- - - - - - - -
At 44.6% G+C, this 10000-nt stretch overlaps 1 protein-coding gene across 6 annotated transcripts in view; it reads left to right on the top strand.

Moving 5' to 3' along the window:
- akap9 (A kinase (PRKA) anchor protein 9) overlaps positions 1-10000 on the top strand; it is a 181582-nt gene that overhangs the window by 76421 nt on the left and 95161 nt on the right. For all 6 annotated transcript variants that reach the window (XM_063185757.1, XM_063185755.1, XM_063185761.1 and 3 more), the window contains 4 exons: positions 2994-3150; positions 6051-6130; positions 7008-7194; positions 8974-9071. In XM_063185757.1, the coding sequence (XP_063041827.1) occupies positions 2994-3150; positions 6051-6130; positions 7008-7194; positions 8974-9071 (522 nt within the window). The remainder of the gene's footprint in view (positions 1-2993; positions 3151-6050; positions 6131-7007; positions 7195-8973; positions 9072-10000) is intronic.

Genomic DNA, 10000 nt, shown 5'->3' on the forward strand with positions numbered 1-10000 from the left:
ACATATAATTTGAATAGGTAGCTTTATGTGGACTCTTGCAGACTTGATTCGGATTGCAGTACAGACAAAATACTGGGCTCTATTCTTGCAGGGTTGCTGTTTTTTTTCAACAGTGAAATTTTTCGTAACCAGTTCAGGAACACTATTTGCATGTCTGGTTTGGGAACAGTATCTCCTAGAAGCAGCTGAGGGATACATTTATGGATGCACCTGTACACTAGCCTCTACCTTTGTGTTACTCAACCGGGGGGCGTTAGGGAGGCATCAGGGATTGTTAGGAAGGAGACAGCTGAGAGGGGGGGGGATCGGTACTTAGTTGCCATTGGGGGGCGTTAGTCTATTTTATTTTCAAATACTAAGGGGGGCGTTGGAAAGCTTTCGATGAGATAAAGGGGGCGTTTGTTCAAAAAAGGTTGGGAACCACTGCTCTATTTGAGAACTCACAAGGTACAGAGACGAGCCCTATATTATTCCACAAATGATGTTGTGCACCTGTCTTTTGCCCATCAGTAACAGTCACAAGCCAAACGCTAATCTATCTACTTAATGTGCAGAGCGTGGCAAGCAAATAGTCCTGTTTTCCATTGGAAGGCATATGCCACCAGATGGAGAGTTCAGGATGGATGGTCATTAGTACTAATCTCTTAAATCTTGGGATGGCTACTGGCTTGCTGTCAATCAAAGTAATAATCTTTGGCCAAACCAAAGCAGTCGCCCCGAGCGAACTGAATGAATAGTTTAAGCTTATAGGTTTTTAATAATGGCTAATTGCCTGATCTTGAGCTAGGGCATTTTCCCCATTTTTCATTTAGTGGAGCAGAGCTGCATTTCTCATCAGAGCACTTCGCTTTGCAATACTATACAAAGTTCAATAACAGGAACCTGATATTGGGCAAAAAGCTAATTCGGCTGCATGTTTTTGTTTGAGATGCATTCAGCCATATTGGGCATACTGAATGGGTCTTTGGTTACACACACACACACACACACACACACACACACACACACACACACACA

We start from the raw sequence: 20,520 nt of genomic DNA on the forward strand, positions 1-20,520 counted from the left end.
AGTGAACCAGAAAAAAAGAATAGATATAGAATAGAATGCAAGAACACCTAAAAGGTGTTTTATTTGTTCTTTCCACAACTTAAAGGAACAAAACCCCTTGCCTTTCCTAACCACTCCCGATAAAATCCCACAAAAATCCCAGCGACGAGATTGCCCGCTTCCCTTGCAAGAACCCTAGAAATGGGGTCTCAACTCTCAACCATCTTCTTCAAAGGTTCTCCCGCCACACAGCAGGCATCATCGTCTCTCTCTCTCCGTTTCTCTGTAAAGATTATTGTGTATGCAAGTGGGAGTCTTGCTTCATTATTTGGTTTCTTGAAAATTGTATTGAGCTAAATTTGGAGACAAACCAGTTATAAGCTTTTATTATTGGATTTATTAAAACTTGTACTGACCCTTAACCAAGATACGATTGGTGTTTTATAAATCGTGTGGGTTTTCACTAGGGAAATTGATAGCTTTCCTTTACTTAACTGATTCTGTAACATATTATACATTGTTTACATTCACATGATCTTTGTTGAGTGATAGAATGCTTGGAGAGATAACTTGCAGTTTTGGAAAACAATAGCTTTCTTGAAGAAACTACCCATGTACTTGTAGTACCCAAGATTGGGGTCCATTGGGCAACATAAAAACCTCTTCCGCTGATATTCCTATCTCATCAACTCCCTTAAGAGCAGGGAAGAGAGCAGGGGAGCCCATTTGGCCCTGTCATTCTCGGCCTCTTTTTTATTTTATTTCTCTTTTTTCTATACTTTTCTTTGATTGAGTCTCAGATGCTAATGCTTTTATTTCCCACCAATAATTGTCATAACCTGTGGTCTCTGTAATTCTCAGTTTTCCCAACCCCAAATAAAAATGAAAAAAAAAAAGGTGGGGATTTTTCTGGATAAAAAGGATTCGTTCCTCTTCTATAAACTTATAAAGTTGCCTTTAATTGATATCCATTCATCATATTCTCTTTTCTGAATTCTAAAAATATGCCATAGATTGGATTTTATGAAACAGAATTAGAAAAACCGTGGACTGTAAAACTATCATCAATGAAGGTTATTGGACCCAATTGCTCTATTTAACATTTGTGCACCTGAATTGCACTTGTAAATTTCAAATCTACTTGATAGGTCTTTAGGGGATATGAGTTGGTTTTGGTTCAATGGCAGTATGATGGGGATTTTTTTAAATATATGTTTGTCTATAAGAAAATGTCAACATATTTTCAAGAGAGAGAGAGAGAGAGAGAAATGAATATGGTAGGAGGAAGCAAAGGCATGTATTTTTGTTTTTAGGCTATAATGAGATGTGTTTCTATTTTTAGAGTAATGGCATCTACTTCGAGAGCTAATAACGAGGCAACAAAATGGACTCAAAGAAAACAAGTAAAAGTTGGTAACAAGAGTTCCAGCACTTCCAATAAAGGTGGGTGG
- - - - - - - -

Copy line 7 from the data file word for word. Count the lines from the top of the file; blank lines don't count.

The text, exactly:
AGTGAACCAGAAAAAAAGAATAGATATAGAATAGAATGCAAGAACACCTAAAAGGTGTTTTATTTGTTCTTTCCACAACTTAAAGGAACAAAACCCCTTGCCTTTCCTAACCACTCCCGATAAAATCCCACAAAAATCCCAGCGACGAGATTGCCCGCTTCCCTTGCAAGAACCCTAGAAATGGGGTCTCAACTCTCAACCATCTTCTTCAAAGGTTCTCCCGCCACACAGCAGGCATCATCGTCTCTCTCTCTCCGTTTCTCTGTAAAGATTATTGTGTATGCAAGTGGGAGTCTTGCTTCATTATTTGGTTTCTTGAAAATTGTATTGAGCTAAATTTGGAGACAAACCAGTTATAAGCTTTTATTATTGGATTTATTAAAACTTGTACTGACCCTTAACCAAGATACGATTGGTGTTTTATAAATCGTGTGGGTTTTCACTAGGGAAATTGATAGCTTTCCTTTACTTAACTGATTCTGTAACATATTATACATTGTTTACATTCACATGATCTTTGTTGAGTGATAGAATGCTTGGAGAGATAACTTGCAGTTTTGGAAAACAATAGCTTTCTTGAAGAAACTACCCATGTACTTGTAGTACCCAAGATTGGGGTCCATTGGGCAACATAAAAACCTCTTCCGCTGATATTCCTATCTCATCAACTCCCTTAAGAGCAGGGAAGAGAGCAGGGGAGCCCATTTGGCCCTGTCATTCTCGGCCTCTTTTTTATTTTATTTCTCTTTTTTCTATACTTTTCTTTGATTGAGTCTCAGATGCTAATGCTTTTATTTCCCACCAATAATTGTCATAACCTGTGGTCTCTGTAATTCTCAGTTTTCCCAACCCCAAATAAAAATGAAAAAAAAAAAGGTGGGGATTTTTCTGGATAAAAAGGATTCGTTCCTCTTCTATAAACTTATAAAGTTGCCTTTAATTGATATCCATTCATCATATTCTCTTTTCTGAATTCTAAAAATATGCCATAGATTGGATTTTATGAAACAGAATTAGAAAAACCGTGGACTGTAAAACTATCATCAATGAAGGTTATTGGACCCAATTGCTCTATTTAACATTTGTGCACCTGAATTGCACTTGTAAATTTCAAATCTACTTGATAGGTCTTTAGGGGATATGAGTTGGTTTTGGTTCAATGGCAGTATGATGGGGATTTTTTTAAATATATGTTTGTCTATAAGAAAATGTCAACATATTTTCAAGAGAGAGAGAGAGAGAGAGAAATGAATATGGTAGGAGGAAGCAAAGGCATGTATTTTTGTTTTTAGGCTATAATGAGATGTGTTTCTATTTTTAGAGTAATGGCATCTACTTCGAGAGCTAATAACGAGGCAACAAAATGGACTCAAAGAAAACAAGTAAAAGTTGGTAACAAGAGTTCCAGCACTTCCAATAAAGGTGGGTGG